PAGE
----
“We're looking long term with this kid,” Hahn said. “Obviously he is an important piece for us for the future. And we're certainly not going to rush him. There is no specific time frame for him to get to the majors. We're just going to respond to his ability.”

Lucas Giolito relieved to be able to shed No. 1 pitching prospect label

Lucas Giolito relieved to be able to shed No. 1 pitching prospect label

GLENDALE, AZ — You don’t need a scale to see that Lucas Giolito lost some weight in the offseason. As he walks around Camelback Ranch, he just seems lighter. These pounds were shedded thanks to a certain label that has been detached from his name and his being.

“Lucas Giolito, number-one pitching prospect in baseball” is no more.

“Definitely. Big time relief. I carried that title for a while,” Giolito told NBC Sports Chicago. “It was kind of up and down. I was (ranked) 1 at one point. I dropped. I always paid attention to it a little bit moving through the minor leagues.”

Which for any young hurler is risky business. The “best pitching prospect” designation can mess with a pitcher’s psyche and derail a promising career. Giolito was walking a mental tightrope reading those rankings, but after making it back to the majors last season with the White Sox and succeeding, the moniker that seemed to follow him wherever he went has now vanished.

“Looking back on it, that stuff is pretty cool," Giolito said. "It can pump you up and make you feel good about yourself, but in the end the question is, what are you going to do at the big league level? Can you contribute to a team? I’m glad that I finally have the opportunity to do that and all that other stuff is in the rear view."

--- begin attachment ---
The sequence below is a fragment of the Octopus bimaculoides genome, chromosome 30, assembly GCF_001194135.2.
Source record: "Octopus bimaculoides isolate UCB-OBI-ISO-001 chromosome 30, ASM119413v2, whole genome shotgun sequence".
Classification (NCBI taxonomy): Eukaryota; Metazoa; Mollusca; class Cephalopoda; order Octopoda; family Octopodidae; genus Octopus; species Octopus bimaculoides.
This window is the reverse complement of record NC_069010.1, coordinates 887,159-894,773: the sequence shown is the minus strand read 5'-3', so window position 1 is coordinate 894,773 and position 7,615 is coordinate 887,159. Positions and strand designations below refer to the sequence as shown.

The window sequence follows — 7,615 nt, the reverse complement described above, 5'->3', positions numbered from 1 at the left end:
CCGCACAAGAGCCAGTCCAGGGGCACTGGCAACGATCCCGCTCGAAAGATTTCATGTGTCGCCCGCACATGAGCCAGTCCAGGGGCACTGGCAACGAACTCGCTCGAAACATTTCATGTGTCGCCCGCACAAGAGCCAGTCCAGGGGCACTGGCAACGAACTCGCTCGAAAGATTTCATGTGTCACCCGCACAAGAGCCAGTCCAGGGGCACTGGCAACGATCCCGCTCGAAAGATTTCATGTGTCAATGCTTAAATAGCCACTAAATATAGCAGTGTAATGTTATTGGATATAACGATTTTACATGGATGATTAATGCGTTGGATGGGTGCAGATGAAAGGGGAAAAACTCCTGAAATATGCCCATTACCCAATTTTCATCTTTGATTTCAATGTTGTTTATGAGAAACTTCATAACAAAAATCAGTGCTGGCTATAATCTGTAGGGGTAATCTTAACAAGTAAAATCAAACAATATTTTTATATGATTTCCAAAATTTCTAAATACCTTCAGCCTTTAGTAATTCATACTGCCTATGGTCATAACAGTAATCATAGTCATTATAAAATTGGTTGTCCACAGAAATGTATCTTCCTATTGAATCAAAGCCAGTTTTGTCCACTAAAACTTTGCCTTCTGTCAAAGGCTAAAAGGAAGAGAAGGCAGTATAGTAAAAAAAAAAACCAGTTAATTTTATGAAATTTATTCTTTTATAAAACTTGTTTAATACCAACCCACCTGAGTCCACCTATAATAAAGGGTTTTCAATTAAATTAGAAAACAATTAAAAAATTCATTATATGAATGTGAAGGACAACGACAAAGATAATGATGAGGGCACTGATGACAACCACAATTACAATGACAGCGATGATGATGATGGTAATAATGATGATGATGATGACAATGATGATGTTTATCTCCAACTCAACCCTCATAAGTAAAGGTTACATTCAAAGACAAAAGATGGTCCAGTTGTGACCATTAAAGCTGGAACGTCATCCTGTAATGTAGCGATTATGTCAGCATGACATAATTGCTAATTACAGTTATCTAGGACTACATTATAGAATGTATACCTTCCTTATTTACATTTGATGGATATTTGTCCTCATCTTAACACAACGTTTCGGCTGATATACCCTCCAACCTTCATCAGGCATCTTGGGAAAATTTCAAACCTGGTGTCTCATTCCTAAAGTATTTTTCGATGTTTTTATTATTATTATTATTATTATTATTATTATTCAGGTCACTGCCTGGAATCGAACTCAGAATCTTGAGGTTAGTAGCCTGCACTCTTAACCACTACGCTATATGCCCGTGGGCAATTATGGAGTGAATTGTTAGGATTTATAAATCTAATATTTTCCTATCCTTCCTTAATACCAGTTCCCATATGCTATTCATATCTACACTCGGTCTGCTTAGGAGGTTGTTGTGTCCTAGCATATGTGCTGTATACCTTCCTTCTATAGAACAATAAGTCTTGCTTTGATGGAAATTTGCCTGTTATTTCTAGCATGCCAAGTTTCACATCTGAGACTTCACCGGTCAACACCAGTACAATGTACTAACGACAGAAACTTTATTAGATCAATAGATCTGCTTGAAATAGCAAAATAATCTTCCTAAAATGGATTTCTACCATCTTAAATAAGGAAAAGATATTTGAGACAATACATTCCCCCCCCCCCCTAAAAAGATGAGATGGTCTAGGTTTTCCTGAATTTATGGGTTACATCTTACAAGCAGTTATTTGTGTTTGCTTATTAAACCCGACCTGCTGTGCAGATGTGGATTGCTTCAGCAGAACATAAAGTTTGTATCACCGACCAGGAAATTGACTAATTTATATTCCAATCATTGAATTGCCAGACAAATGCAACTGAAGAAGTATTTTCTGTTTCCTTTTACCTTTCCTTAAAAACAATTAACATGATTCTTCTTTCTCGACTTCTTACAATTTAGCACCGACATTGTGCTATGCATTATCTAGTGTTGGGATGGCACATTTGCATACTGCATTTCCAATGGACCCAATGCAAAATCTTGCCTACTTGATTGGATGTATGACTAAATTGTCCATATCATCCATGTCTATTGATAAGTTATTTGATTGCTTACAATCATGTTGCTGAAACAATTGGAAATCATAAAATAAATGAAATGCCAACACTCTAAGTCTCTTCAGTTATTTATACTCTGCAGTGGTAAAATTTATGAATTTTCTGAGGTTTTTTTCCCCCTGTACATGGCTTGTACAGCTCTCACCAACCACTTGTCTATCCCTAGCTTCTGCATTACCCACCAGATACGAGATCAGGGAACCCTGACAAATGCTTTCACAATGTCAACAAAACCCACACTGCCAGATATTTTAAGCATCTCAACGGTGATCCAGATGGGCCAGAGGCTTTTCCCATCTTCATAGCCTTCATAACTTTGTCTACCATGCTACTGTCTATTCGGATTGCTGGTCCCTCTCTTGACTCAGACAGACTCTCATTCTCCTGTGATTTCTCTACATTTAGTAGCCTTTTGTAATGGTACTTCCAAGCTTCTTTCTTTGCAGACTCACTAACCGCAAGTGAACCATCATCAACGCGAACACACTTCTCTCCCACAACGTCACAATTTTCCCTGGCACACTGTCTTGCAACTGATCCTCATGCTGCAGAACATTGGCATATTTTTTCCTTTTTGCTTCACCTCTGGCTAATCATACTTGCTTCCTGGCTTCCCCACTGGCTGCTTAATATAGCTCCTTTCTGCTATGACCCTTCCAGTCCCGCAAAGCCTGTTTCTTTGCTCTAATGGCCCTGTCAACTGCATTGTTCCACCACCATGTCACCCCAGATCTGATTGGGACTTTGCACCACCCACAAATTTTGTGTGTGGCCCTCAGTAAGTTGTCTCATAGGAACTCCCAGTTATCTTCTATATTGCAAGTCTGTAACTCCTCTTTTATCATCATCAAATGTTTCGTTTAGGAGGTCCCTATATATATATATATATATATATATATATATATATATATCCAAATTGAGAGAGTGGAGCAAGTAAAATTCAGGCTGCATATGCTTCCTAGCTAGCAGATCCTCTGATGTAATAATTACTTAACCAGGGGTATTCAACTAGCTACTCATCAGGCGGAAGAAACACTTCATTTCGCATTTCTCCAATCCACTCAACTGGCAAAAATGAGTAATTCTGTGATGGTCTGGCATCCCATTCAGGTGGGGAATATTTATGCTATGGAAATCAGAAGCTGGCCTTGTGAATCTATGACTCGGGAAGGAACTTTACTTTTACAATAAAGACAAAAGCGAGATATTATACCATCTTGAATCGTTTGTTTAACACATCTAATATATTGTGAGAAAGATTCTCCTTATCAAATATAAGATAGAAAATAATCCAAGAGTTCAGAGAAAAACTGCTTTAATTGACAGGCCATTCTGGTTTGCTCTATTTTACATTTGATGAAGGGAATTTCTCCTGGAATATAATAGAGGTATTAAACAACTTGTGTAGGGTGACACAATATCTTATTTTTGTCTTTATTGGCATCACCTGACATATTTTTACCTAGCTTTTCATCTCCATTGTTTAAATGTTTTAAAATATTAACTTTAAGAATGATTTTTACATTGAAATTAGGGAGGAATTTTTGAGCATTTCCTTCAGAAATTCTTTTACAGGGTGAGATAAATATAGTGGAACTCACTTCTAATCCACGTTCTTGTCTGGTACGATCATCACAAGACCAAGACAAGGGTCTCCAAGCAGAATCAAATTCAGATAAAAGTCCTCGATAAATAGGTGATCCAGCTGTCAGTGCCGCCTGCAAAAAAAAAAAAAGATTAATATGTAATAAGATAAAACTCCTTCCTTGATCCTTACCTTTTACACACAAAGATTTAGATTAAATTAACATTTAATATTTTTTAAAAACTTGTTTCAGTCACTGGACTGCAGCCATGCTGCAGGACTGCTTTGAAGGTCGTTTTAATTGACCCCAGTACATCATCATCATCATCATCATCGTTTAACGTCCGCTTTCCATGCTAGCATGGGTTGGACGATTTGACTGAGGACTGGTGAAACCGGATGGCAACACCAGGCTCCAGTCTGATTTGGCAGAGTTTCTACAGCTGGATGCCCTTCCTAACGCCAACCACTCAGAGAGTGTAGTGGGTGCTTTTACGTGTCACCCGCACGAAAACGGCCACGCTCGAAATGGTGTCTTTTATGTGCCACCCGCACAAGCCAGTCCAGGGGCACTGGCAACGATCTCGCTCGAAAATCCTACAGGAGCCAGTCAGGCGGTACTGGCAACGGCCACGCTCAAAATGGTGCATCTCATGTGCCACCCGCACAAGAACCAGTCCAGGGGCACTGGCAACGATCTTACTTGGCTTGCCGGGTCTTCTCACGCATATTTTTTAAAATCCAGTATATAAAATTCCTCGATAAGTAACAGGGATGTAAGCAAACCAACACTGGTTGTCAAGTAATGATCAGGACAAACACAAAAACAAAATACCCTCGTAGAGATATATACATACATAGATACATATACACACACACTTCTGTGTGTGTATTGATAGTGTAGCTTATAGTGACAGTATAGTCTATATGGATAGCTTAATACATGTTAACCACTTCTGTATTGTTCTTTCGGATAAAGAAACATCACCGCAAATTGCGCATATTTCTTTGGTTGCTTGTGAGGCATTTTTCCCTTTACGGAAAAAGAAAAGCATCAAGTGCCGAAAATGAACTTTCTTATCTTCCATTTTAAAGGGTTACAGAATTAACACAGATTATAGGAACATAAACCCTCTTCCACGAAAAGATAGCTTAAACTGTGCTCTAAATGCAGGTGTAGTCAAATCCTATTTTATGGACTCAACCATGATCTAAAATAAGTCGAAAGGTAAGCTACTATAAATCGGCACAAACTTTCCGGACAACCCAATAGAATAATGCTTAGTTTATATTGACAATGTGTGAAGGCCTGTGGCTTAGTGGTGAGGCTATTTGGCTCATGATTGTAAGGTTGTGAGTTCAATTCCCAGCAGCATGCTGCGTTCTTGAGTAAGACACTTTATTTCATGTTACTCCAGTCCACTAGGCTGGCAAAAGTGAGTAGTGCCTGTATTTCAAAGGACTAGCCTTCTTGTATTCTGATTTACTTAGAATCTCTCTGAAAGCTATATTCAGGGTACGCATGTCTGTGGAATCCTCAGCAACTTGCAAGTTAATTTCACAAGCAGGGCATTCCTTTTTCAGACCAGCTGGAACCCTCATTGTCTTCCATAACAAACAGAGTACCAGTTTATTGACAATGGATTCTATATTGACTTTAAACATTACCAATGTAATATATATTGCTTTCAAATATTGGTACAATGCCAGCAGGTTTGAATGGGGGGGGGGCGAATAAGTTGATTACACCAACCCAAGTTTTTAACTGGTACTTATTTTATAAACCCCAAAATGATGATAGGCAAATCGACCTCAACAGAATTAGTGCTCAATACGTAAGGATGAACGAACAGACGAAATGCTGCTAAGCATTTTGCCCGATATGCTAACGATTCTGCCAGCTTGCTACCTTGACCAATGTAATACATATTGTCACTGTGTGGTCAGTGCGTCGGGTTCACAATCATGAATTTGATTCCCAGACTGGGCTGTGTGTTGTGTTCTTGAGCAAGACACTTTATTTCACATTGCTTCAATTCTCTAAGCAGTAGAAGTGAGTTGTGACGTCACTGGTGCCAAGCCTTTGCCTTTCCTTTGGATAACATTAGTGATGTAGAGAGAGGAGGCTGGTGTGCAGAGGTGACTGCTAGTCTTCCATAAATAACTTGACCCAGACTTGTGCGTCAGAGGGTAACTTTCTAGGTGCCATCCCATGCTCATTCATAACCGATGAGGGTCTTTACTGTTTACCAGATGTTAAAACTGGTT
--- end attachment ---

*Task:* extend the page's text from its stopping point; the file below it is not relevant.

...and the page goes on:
This wasn’t the case when the White Sox acquired Giolito from the Washington Nationals in the Adam Eaton trade in December 2016. When he arrived at spring training last year, he was carrying around tons of extra baggage in his brain that was weighing him down. Questions about his ability and makeup weren’t helping as he tried living up to such high expectations.

“Yeah, I’d say especially with the trade coming off 2016 where I didn’t perform well at all that year," Giolito said. "I got traded over to a new organization, I still have this label on me of being a top pitching prospect while I’m going to a new place, I’m trying to impress people but at the same time I had a lot of things off mechanically I was trying to fix. Mentally, I was not in the best place as far as pitching went. It definitely added some extra pressure that I didn’t deal with well for a while."

How bad was it for Giolito? Here are some of the thoughts that were scrambling his brain during spring training and beyond last season.